Click here to view a short presentation on the “Re-Write” and here for additional details.

CONSENT ITEMS

  1. MOTION: Approval of Meeting Minutes for the City Council Regular Session – March 1, 2016: Approved unanimously. Click here for details.

  2. MOTION: Approval of Meeting Minutes for the City Council Regular Session – March 15, 2016: Approved unanimously. Click here for details

  3. MOTION: Final Plat Approval – Pincock Estates located at 10215 Alpine Hwy. This is for a 5 lot R-120 development as shown below:

    2016-04-05 Pincock Estates - sm

    Approved unanimously. Click here for details

  4. MOTION: Lifting of the Temporary Land Use Regulation – Application and Approval of Final Plats North of 11800 North. Because of the uncertainty on how a lawsuit regarding a prior unpaid debt that the city lost track of we froze the approval of land development north of 11800 N. Had we been aware of the debt impact fees would have been revised. With the issue settled (see item 6) the restriction can be lifted. Approved unanimously. Click here for details.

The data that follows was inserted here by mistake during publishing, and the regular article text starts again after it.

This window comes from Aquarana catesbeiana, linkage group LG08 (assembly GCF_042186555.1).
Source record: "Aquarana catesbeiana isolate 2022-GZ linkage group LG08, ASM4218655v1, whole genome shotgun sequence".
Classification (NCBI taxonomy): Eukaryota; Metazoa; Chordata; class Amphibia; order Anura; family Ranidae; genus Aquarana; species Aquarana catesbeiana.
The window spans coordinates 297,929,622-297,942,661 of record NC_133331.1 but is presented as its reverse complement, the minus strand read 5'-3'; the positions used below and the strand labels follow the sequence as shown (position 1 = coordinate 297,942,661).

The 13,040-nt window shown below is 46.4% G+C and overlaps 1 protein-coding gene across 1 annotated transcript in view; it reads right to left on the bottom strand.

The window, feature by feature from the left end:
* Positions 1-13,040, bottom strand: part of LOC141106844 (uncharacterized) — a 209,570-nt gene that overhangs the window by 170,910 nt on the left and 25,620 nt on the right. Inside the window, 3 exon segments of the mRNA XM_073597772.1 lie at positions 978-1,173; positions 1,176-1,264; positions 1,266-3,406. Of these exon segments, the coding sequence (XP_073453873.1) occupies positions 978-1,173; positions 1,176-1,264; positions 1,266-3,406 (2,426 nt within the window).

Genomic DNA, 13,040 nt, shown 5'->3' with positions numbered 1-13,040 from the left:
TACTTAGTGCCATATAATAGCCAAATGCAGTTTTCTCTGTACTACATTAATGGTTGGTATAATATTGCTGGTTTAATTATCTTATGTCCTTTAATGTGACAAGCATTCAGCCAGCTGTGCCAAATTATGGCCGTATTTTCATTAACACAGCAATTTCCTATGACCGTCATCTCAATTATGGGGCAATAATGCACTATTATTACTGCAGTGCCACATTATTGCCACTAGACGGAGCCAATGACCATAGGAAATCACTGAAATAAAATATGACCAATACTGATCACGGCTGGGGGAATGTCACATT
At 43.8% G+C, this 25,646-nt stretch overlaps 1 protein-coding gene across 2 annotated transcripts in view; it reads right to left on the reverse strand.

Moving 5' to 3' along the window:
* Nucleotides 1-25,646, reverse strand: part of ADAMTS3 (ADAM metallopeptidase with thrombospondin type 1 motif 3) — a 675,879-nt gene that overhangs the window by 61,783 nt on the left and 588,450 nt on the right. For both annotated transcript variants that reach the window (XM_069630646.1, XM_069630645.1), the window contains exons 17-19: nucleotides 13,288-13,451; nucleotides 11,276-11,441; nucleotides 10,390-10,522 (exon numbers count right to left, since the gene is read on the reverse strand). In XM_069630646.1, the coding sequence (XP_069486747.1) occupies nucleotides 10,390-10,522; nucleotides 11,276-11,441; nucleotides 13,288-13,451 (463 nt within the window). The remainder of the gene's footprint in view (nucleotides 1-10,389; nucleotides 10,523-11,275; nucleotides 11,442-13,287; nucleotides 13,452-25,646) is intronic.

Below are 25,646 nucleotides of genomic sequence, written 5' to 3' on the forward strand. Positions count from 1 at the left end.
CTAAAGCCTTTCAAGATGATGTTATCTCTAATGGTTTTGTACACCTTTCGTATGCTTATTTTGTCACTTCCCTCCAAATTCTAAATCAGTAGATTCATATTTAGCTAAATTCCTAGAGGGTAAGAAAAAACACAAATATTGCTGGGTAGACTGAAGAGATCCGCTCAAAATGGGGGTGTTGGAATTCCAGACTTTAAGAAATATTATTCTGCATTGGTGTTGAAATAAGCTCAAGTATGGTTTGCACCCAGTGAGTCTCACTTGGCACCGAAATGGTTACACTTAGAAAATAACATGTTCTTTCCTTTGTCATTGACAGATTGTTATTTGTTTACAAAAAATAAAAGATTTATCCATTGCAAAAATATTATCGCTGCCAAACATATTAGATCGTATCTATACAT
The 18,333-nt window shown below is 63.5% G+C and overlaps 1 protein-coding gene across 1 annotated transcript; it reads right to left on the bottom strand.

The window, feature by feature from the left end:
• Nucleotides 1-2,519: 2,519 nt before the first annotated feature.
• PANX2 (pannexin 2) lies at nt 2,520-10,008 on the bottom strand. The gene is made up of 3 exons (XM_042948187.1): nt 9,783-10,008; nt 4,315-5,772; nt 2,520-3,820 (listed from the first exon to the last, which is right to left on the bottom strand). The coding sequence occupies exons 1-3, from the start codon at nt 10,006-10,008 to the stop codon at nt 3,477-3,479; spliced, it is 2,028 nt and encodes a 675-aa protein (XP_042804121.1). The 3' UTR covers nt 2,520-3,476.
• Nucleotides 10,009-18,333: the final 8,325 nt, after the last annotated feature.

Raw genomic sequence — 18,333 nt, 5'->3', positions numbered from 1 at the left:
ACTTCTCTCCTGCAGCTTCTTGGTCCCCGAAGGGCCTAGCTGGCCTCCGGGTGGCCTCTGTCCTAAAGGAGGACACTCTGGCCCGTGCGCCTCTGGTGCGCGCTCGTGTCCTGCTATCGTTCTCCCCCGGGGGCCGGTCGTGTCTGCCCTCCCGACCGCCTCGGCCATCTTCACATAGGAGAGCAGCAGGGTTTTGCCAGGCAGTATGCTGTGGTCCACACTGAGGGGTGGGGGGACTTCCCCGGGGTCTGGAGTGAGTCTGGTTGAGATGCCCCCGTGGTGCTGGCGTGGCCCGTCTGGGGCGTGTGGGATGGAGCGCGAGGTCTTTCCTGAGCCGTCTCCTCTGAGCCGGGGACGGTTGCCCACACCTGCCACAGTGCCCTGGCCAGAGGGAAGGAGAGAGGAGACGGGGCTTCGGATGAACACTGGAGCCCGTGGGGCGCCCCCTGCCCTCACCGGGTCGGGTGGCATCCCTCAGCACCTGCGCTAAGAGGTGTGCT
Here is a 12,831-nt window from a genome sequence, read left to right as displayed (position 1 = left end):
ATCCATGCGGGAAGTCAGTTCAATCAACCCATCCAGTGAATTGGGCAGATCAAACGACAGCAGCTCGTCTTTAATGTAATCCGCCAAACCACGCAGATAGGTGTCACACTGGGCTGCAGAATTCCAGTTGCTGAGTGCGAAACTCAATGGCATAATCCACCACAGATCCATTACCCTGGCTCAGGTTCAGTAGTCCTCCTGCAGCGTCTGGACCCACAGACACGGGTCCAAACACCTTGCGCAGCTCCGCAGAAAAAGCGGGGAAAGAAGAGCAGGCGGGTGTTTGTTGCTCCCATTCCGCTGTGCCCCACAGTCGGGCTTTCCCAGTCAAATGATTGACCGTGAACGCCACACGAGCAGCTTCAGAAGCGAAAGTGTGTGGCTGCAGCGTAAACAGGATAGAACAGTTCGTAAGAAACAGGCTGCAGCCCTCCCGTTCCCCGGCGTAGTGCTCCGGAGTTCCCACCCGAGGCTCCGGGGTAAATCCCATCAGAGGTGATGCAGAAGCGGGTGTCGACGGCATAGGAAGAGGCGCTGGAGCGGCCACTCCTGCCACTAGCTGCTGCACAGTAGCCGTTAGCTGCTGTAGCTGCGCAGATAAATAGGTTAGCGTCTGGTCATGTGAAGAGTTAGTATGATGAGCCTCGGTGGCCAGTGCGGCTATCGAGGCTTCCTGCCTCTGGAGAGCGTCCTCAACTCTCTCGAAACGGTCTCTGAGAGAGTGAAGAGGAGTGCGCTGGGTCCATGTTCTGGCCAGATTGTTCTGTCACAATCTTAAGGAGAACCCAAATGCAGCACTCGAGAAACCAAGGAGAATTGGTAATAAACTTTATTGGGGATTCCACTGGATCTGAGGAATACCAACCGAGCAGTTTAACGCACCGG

5. MOTION: Ratification of the Settlement Agreement with HIWO Investments - DAE/Westbrook Development Agreement. DAE/Westbrook developed infrastructure (roads, sewer, water) that benefited homes built north of 11800 N east of Highland Blvd. The city agreed make payments towards a $700,000 debt to  DAE/Westbrook beginning in 2002. This debt was purchased by HIWO as a result of DAE/Westbrook’s bankruptcy.  The city had made no payments towards the $700,000 obligation. The debt was settled for $400,000, $200,000 of which will be paid this fiscal year and $200,000 which will be paid next. Approved unanimously. Click here for details.

  6. MOTION: Approval of a Contract for the 10770 North Storm Water Overflow Project - Cole Peck Co. This is to repair a hillside that was washed out by a large storm event this past year. Approved unanimously. Click here for details

ACTION ITEMS